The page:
What comes to mind when you think of Japanese food? Probably the usual suspects like sushi, sashimi, tempura or ramen. While there are literally hundreds of other Japanese foods, today I want to talk about one of my favorites: Nabe, often translated as hot pot.
Pronounced Nah Bay, the word means pot and refers to the clay container in which it is cooked. It’s actually a little hard to define Nabe because any soup that is cooked in this pot counts. At home, you often just put all your leftover veggies into a pot and boil them up. Just within Nabe there are dozens of varieties but today I want to discuss a few of the most popular.
This is the most classic and basic style of nabe. With ponzu nabe, an assortment of tofu, Chinese cabbage, green onions, mushrooms, chicken or pork and sometimes other greens like chrysanthemum is cooked in a light dashi broth. You cook everything in the pot together and take items out as they’re ready with chopsticks. I have to admit, it’s not very corona friendly but it is delicious. The ponzu sauce is a mix of soy sauce and vinegar, often with the citrus fruit yuzu added. As you can see in the photo, the sauce often has green onions or grated daikon radish as well. Personally, I like to add a little Shichimi pepper to spice it up.
Another delicious variation, this is more Korean than Japanese. In this version, everything is cooked in a spicy broth with some kimchi added. You see seafood in kimchi nabe often, but pork is often an ingredient too, along with tofu, green onion, mushrooms, chives and other veggies. At the end, rice or udon and egg is added to top off the meal. To warm up on a cold winter night, there is no better way than with some spicy kimchi nabe.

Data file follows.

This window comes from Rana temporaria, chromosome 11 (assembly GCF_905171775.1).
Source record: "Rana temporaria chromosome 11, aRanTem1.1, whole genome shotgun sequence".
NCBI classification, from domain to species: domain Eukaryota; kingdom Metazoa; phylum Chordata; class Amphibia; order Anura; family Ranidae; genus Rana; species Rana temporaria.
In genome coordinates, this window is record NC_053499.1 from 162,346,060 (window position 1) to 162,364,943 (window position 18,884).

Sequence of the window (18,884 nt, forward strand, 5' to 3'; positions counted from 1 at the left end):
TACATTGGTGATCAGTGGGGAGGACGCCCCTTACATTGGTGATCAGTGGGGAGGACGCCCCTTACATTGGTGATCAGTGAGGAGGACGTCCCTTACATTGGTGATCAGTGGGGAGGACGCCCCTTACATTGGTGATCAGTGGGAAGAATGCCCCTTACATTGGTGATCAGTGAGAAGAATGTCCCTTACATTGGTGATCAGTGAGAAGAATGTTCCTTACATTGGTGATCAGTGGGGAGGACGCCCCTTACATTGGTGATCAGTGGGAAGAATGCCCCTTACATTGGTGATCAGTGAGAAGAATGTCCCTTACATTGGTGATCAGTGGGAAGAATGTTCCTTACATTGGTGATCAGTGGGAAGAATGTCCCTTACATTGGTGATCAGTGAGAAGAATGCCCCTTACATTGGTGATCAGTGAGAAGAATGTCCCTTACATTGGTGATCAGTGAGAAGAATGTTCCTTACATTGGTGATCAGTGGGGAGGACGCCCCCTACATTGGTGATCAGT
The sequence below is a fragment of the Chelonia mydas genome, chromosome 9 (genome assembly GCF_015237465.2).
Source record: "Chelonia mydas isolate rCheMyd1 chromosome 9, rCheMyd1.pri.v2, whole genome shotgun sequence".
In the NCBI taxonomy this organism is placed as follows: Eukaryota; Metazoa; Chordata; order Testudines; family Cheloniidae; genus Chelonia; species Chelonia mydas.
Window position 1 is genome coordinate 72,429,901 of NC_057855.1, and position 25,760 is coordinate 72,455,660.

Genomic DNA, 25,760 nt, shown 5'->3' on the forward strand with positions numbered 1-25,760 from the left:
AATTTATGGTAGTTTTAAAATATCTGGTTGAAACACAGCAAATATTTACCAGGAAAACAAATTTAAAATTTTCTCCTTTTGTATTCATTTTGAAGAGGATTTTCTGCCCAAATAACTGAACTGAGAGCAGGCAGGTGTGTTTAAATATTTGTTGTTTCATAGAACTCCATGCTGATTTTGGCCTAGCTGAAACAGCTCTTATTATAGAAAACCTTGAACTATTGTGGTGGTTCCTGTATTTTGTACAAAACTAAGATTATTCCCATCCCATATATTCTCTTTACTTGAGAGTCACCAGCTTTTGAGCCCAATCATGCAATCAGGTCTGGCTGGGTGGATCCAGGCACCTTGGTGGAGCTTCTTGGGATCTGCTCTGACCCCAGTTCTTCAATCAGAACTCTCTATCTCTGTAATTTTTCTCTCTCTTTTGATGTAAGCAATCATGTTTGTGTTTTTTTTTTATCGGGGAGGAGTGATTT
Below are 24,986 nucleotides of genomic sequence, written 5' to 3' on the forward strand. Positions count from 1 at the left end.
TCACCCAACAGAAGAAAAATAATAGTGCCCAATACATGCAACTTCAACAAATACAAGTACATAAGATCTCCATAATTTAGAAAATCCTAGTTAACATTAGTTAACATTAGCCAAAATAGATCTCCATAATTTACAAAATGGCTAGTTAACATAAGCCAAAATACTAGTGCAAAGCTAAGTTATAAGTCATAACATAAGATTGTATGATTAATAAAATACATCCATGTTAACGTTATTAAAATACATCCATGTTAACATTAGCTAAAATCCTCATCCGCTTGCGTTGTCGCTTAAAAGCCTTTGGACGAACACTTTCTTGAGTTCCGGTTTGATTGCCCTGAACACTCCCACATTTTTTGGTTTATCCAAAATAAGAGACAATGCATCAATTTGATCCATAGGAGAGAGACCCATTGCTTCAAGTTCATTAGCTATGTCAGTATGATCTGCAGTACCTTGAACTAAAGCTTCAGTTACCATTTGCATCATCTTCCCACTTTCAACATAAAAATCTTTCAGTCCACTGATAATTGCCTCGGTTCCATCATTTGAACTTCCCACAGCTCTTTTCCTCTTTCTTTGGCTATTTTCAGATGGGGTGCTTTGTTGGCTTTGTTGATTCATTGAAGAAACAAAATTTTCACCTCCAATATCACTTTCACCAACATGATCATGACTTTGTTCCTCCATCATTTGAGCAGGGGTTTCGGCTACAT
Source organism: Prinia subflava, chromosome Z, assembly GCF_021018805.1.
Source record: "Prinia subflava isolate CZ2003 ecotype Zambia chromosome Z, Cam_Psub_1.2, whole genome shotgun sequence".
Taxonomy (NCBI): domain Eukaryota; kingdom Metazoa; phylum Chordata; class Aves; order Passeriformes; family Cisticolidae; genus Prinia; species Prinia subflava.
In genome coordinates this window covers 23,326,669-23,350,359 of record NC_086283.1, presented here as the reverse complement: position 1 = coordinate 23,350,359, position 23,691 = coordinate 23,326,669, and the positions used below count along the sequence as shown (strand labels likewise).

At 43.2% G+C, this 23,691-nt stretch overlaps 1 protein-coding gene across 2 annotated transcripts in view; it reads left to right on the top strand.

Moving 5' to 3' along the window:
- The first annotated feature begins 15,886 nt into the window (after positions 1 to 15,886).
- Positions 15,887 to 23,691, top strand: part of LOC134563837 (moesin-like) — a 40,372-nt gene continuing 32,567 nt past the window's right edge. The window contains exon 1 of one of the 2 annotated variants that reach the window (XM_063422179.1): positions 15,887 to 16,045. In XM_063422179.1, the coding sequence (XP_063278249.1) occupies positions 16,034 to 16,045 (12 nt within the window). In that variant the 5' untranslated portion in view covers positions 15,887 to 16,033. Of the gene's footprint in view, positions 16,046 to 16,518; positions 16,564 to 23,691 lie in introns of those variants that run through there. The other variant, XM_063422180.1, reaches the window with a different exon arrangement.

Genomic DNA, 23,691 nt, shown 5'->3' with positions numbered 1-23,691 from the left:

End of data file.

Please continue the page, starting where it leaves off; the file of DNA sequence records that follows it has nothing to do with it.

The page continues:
Tonyu (soy milk) nabe has also become popular more recently. Typically made with chicken broth, this type is similar to kimchi nabe in that you drink the soup rather than having a dipping sauce. Again, a variety of vegetables, tofu and mushrooms is added, along with chicken to make a delicious, healthy soup.
This is something you typically eat out, but it’s famous because sumo wrestlers eat copious amounts of it every day to fatten up. The legend is that chanko nabe always has chicken (a 2-legged animal), not beef or pork because sumo wrestlers are supposed to stay on their two feet. Chanko can have different base flavors like miso, chicken and soy, but includes a dipping sauce as well and is eaten with rice or udon at the end.
If you’re cooking in Japan, it’s easy to find different nabe soups at the grocery store. All you have to do is chop up the ingredients and cook it all together for a delicious meal. Outside of Japan, it’s more difficult to find the ingredients so you might have to make the soup from scratch. Ponzu is easy to find at most Asian grocery stores though and is always a good nabe option. Enjoy!